US 6256332 B1
A stripline laser includes a discharge chamber between two flat electrodes. A flat multipass resonator which is stable in relation to the width of the discharge chamber has a folding mirror configuration inside the resonator and is associated with end surfaces directed perpendicularly to the longitudinal direction of the discharge chamber.
1. A stripline laser, comprising:
two planar electrodes;
a discharge chamber disposed between said two planar electrodes and having a longitudinal direction, a width and end surfaces oriented perpendicularly to said longitudinal direction; and
a planar multipass resonator associated with said end surfaces, extended parallel to said width of said discharge chamber and being stable relative to said width of said discharge chamber, said resonator having a folding mirror configuration within said resonator.
2. The stripline laser according to claim 1, wherein said folding mirror configuration is a telescopic folding mirror configuration.
3. The stripline laser according to claim 2, wherein said telescopic folding mirror configuration has an optical axis running outside said discharge chamber.
4. The stripline laser according to claim 3, wherein said telescopic folding mirror configuration includes:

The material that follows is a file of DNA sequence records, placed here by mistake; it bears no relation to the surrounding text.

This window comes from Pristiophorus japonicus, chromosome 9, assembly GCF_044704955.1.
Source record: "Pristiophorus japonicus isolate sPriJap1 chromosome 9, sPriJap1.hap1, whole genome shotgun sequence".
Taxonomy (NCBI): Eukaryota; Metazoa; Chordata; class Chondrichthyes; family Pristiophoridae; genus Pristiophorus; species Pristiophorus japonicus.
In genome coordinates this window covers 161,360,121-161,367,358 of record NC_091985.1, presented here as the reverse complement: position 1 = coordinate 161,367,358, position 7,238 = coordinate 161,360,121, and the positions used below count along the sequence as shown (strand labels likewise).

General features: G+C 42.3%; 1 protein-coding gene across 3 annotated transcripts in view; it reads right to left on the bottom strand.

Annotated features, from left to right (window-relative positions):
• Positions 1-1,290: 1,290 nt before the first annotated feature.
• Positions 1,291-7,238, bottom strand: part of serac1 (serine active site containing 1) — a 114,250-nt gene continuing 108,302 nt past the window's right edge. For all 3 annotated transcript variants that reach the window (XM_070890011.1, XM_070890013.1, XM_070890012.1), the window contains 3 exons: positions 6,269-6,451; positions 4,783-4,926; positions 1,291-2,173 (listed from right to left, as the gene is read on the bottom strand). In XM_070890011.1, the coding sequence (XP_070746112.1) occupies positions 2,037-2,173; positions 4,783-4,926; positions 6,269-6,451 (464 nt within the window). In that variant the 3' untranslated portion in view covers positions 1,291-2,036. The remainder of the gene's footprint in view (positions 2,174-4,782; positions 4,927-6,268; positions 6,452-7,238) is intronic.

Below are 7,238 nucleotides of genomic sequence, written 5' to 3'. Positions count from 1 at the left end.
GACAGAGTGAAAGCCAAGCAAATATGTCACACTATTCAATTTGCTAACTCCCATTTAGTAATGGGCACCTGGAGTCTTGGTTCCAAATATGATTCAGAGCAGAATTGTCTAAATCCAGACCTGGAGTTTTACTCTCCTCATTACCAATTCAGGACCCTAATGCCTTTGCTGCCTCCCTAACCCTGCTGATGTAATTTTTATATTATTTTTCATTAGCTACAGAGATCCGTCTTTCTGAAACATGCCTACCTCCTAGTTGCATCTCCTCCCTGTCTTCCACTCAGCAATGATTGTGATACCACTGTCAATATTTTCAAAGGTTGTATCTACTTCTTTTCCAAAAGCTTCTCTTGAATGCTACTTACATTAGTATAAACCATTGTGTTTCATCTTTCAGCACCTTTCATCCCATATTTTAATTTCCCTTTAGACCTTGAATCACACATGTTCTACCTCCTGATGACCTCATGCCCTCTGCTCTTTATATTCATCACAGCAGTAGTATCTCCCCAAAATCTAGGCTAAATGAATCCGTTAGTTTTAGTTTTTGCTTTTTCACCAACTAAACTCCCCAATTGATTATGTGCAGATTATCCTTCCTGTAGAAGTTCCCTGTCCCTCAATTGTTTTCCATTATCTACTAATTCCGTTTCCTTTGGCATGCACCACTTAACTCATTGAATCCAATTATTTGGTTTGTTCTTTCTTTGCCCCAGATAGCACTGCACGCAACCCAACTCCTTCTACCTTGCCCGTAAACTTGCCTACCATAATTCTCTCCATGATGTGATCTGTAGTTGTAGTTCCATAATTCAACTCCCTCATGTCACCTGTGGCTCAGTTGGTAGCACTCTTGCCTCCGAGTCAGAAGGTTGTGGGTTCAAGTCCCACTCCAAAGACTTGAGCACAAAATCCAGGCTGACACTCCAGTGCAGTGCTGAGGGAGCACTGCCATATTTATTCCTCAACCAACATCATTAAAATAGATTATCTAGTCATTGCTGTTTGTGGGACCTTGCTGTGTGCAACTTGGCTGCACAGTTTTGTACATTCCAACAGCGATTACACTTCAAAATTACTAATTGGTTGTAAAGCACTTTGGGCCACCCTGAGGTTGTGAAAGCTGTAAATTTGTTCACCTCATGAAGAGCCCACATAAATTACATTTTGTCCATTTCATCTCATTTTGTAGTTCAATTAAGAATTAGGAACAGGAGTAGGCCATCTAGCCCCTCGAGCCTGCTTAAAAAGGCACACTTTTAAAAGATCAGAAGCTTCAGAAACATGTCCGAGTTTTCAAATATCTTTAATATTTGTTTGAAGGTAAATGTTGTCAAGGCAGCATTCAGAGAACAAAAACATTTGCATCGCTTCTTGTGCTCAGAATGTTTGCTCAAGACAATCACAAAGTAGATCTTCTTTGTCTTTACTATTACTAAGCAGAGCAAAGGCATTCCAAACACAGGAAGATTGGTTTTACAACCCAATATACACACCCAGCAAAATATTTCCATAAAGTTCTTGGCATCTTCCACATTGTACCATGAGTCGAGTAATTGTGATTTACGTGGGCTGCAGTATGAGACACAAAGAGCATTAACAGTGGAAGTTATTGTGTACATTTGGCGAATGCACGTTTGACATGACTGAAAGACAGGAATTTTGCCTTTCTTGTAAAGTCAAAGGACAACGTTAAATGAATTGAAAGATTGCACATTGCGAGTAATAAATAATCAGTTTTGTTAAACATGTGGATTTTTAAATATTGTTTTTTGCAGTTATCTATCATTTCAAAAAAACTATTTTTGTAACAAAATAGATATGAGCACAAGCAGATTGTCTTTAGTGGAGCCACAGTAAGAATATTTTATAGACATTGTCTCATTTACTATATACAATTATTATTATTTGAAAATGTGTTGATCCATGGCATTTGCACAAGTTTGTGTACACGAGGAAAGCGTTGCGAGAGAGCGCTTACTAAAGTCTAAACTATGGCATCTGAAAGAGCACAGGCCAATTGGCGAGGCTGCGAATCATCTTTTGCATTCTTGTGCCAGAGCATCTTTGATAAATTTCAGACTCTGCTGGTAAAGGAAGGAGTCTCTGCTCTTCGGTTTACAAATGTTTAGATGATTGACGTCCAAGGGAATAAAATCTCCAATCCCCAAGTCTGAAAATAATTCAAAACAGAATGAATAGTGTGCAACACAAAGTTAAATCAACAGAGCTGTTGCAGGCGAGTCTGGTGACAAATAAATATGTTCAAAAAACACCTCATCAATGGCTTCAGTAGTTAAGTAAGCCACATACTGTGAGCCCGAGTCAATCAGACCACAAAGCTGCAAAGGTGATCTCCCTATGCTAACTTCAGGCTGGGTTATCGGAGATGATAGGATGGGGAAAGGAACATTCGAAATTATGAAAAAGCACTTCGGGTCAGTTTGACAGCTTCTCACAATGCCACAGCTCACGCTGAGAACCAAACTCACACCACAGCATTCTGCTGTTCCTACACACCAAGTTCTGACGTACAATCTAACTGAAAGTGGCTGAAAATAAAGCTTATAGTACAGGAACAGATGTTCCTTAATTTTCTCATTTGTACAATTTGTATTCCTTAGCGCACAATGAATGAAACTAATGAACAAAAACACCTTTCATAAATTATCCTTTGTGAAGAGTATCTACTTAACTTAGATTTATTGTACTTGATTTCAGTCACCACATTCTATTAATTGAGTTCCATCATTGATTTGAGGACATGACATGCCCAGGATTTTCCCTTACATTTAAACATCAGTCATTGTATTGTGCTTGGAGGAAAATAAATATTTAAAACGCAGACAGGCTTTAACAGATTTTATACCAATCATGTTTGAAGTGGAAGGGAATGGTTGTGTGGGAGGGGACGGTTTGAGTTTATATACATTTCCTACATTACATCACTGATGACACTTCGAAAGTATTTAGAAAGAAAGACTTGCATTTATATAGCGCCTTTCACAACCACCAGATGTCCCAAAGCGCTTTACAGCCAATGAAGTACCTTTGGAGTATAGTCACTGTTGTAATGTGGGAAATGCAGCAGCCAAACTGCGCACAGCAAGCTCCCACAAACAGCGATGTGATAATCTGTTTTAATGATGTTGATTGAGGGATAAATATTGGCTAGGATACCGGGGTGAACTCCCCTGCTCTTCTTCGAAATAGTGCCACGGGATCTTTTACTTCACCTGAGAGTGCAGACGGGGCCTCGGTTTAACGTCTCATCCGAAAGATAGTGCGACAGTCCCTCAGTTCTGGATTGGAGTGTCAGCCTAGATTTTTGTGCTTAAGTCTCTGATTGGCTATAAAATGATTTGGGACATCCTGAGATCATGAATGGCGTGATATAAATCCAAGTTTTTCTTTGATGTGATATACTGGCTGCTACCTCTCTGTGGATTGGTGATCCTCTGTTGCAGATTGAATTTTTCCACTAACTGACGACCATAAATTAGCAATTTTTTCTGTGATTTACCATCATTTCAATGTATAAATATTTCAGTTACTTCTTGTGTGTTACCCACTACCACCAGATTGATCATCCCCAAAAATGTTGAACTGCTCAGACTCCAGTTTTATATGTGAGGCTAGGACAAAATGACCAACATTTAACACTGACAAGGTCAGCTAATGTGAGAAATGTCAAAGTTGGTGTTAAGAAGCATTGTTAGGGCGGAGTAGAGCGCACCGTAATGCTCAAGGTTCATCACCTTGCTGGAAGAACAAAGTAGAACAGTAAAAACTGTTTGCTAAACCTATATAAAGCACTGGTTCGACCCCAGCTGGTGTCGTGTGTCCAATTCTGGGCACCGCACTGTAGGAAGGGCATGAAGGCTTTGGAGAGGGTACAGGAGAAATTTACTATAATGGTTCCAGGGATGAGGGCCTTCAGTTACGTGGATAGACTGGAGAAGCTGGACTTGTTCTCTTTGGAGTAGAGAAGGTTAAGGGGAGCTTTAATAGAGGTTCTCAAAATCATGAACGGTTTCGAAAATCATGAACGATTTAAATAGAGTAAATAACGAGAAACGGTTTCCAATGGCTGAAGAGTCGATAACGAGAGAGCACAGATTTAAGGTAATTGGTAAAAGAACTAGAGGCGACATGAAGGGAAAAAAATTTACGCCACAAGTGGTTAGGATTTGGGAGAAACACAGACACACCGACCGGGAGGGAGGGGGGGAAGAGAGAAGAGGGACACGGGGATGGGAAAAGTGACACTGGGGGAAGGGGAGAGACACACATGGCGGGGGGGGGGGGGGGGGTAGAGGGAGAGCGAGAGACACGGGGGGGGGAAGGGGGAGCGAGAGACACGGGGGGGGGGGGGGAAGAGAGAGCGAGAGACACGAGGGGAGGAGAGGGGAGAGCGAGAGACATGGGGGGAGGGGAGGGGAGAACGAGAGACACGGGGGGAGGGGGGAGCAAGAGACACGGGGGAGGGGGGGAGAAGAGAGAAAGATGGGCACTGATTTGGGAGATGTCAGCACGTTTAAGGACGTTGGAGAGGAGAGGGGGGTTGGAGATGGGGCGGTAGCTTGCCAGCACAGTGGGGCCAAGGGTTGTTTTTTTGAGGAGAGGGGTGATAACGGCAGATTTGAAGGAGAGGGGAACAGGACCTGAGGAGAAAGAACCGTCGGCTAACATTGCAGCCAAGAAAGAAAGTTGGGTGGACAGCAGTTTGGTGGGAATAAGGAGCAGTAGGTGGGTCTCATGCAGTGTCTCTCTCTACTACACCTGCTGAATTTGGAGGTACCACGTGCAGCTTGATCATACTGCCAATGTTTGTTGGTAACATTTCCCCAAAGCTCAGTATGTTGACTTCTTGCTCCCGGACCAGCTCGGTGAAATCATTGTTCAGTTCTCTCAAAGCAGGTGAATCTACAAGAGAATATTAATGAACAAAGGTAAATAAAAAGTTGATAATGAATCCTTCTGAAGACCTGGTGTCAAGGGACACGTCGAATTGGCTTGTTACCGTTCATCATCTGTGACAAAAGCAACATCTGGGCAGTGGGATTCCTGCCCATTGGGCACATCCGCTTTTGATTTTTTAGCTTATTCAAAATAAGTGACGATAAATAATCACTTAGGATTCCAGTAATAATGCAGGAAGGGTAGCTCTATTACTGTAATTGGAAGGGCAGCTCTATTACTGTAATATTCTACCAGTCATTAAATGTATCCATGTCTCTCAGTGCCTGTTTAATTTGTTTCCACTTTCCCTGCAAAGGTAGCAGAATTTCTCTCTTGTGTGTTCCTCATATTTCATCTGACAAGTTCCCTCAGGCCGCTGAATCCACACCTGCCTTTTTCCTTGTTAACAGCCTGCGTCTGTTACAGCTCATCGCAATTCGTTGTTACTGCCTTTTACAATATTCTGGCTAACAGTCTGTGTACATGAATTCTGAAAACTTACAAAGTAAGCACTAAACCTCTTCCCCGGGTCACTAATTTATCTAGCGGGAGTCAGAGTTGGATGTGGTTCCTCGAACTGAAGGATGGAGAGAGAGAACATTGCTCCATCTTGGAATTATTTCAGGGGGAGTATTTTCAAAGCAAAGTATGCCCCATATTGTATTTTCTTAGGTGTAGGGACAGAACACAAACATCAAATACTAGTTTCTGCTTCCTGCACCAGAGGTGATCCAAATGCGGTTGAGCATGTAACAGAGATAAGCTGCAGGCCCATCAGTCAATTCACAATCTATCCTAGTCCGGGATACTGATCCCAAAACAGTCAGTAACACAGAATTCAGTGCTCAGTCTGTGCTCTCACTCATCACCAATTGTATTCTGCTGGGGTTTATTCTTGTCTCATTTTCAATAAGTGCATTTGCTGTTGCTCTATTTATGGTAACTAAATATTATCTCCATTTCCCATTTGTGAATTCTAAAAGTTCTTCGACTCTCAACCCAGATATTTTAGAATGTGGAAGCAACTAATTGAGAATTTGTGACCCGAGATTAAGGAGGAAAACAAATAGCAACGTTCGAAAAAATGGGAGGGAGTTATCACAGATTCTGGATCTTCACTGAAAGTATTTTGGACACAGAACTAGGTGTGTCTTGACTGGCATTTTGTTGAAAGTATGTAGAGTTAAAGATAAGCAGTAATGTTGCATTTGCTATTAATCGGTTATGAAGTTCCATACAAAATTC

a mirror associated with one of said end surfaces and having a reflecting surface curved convexly toward said discharge chamber; and
a mirror facing the other of said end surfaces and having a reflecting surface curved concavely toward said discharge chamber.
This application is a continuation of copending International Application No. PCT/EP97/00568, filed Feb. 8, 1997, which designated the United States.
Field of the Invention:
The invention relates to a stripline laser.
Stripline or slab lasers are disclosed, for example, in U.S. Pat. No. 4,719,639 and U.S. Pat. No. 5,048,048. In the case of those lasers, an elongate narrow parallelepipedal discharge chamber for a gas, in particular CO2, is formed between planar electrodes which are parallel to one another. The gas is electrically excited by a radiofrequency voltage applied to the electrodes. In order to achieve a laser effect, resonator mirrors are disposed opposite rectangular end surfaces of the discharge chamber. Those resonator mirrors form a resonator only in a plane which is parallel to the electrodes, that is to say in the direction of the width of the discharge chamber. Transversely thereto, that is to say in the direction of the distance between the electrodes or the height of the discharge chamber, the two electrodes behave as waveguides.